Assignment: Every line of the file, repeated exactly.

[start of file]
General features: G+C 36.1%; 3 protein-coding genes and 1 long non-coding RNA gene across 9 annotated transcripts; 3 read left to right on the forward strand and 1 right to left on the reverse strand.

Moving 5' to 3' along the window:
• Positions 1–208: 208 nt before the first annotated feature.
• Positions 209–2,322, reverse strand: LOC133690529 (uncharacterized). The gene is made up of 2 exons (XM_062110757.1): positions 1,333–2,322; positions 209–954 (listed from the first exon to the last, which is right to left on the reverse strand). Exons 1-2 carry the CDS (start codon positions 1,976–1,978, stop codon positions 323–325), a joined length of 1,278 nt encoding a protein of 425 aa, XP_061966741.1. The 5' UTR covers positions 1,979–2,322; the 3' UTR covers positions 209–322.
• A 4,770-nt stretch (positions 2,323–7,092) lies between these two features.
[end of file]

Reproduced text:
General features: G+C 36.1%; 3 protein-coding genes and 1 long non-coding RNA gene across 9 annotated transcripts; 3 read left to right on the forward strand and 1 right to left on the reverse strand.

Moving 5' to 3' along the window:
• Positions 1–208: 208 nt before the first annotated feature.
• Positions 209–2,322, reverse strand: LOC133690529 (uncharacterized). The gene is made up of 2 exons (XM_062110757.1): positions 1,333–2,322; positions 209–954 (listed from the first exon to the last, which is right to left on the reverse strand). Exons 1-2 carry the CDS (start codon positions 1,976–1,978, stop codon positions 323–325), a joined length of 1,278 nt encoding a protein of 425 aa, XP_061966741.1. The 5' UTR covers positions 1,979–2,322; the 3' UTR covers positions 209–322.
• A 4,770-nt stretch (positions 2,323–7,092) lies between these two features.